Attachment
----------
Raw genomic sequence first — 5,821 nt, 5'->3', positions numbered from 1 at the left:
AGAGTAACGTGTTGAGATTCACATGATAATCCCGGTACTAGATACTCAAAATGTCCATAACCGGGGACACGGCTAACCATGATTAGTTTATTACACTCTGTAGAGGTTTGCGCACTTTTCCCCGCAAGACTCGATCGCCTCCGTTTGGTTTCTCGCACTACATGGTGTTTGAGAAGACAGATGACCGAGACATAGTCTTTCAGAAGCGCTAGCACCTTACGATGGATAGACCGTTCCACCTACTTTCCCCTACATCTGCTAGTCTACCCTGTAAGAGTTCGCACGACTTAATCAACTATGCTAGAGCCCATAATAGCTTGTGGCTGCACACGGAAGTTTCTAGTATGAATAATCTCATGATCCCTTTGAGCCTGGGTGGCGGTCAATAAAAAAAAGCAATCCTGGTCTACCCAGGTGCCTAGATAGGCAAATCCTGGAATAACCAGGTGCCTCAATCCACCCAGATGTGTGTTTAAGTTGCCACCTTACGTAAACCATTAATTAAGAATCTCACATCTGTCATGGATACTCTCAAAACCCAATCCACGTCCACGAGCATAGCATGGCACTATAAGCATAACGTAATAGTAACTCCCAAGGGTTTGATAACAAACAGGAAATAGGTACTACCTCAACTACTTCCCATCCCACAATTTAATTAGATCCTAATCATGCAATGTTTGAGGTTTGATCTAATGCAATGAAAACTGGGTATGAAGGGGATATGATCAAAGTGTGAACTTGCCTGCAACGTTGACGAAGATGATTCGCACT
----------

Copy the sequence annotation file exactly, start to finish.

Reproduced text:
Raw genomic sequence first — 5,821 nt, 5'->3', positions numbered from 1 at the left:
AGAGTAACGTGTTGAGATTCACATGATAATCCCGGTACTAGATACTCAAAATGTCCATAACCGGGGACACGGCTAACCATGATTAGTTTATTACACTCTGTAGAGGTTTGCGCACTTTTCCCCGCAAGACTCGATCGCCTCCGTTTGGTTTCTCGCACTACATGGTGTTTGAGAAGACAGATGACCGAGACATAGTCTTTCAGAAGCGCTAGCACCTTACGATGGATAGACCGTTCCACCTACTTTCCCCTACATCTGCTAGTCTACCCTGTAAGAGTTCGCACGACTTAATCAACTATGCTAGAGCCCATAATAGCTTGTGGCTGCACACGGAAGTTTCTAGTATGAATAATCTCATGATCCCTTTGAGCCTGGGTGGCGGTCAATAAAAAAAAGCAATCCTGGTCTACCCAGGTGCCTAGATAGGCAAATCCTGGAATAACCAGGTGCCTCAATCCACCCAGATGTGTGTTTAAGTTGCCACCTTACGTAAACCATTAATTAAGAATCTCACATCTGTCATGGATACTCTCAAAACCCAATCCACGTCCACGAGCATAGCATGGCACTATAAGCATAACGTAATAGTAACTCCCAAGGGTTTGATAACAAACAGGAAATAGGTACTACCTCAACTACTTCCCATCCCACAATTTAATTAGATCCTAATCATGCAATGTTTGAGGTTTGATCTAATGCAATGAAAACTGGGTATGAAGGGGATATGATCAAAGTGTGAACTTGCCTGCAACGTTGACGAAGATGATTCGCACT